Recently, I was surrounded by about a dozen folks around a table who, in way or another, were tasked with hiring the right folks, and then turning those folks into the employees and the teams that would lead to greater organizational success.
I started with three questions, which I adapted from the wisdom of a Presbyterian Minister I heard quite a few years ago — he used these questions at a church leadership retreat, obviously for a church setting. (Clayton Bell, now deceased – then Pastor of Highland Park Presbyterian Church in University Park, Dallas area). Here is my version, adapted for the non-church arena:
Question #1 – What kind of employee do you need, and want?
Question #2 – What kind of training produces this kind of employee?
Question #3 – What kind of leadership produces this kind of training?
As we talked, we “realized, all over again” that making the right hire, and then providing the right help/leadership, all in order to produce the right results, is one genuinely never-ending challenge.
Sometimes, it’s all about Tone…
Sometimes, it’s all about Work Ethic.
Sometimes, it’s all about Empathy.
Sometimes, you have to get “in their face…”
Sometimes, it’s something else entirely.
And all of this is after making sure that the right “hard skills” skill set is at hand…
Recently, I read this article from Inc.: Soft Skills Are Hard to Assess. And Even Harder to Succeed Without — People don’t underperform because they lack technical skills. People underperform because they lack soft skills, by Lou Adler. (Good article: go read it!). Here is what Mr. Adler asked “a senior engineering executive at a high-tech Silicon Valley company.”
“Do you consider the following to be soft skills?”
- Consistently completing high-quality work on time
- Collaborating with cross-functional groups on major projects that require technical compromises to hit deadlines
- Making presentations to customers, executives, and other internal teams
- Persuading others to consider different technical points of view
- Appreciating the end-user’s perspective from a UX and design standpoint
- Coaching and being coached on technical and non-technical matters
- Taking direction from project managers in a matrix environment
- Working successfully for a variety of managers, each with their own unique style
- Remaining flexible enough to handle rapidly changing design requirements, yet still hitting deadlines
- Making tough decisions with limited information and often dealing with ambiguity
- Challenging conventional wisdom and authority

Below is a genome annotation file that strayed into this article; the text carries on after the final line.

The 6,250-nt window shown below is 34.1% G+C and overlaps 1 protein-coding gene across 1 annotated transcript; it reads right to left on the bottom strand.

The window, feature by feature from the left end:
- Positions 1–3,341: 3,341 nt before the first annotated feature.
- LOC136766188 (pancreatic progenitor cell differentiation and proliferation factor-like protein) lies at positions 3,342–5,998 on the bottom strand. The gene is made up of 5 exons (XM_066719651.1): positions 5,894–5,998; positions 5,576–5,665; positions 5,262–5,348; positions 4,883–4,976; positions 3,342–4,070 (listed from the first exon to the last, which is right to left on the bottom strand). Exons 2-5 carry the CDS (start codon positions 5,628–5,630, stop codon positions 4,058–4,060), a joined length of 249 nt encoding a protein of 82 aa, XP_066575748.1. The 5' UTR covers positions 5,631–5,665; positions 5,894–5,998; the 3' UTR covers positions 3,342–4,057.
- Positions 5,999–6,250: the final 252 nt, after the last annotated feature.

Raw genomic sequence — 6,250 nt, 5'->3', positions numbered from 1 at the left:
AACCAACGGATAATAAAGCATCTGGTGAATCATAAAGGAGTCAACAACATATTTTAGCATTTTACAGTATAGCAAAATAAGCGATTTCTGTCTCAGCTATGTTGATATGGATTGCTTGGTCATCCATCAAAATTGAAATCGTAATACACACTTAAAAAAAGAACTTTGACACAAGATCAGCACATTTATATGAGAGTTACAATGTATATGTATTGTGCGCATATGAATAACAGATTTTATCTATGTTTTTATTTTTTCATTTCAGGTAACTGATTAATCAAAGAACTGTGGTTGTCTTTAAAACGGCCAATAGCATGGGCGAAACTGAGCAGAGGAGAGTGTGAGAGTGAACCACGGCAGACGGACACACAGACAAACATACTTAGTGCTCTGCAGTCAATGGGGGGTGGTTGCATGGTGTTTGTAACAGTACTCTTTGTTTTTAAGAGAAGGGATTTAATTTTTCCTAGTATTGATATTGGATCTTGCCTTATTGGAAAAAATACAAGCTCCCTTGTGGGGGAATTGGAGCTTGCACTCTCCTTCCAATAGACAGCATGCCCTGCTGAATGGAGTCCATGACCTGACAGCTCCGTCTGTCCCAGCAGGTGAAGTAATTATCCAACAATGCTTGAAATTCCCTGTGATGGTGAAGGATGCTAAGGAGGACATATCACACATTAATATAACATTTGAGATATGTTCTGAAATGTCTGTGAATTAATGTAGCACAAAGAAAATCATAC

- Helping team members who are struggling
- Taking over without being told a project that’s in trouble
- Managing multiple projects to a timeline
- Meeting budget restraints
- Prioritizing with little direction
And in the article, Mr. Adler added: “Let’s stop calling them soft skills. The squishiness of this minimizes their importance. Instead, let’s call them non-technical skills.”
Look carefully at this full list of challenging issues. I think we’ve got some training to do!
And, he may be right. Maybe we need a new phrase for these, and other “non-technical” skills. But this much I know.
We want certain outcomes from our employees.
If we are not getting outcomes we need/desire, we’ve got some training revamping to do.
And, it takes leadership to make those changes to our training approaches.
And, yes, I am aware of all the talk about how training has not worked. But here’s my response: not true!
I think “no training” does not work!
And, I think this is true: bad training, the wrong training, does not work.
As close as I can tell, every accomplished person “learned” (“was trained”) in a multitude of ways. From good parenting, to formal education, to countless conversations, to mentors and coaches and sponsors, to self-directed learning and skill pursuits — and, of course, formal training programs within organizations… we become more capable based on what we are trained to become — and what we “train” ourselves to become more capable of accomplishing…
We just have to get better at helping others reach that level of expertise and accomplishment to provide greater outcomes.
And, whatever you call them, “soft skills’ are clearly part of the mix… maybe the most important part of the mix…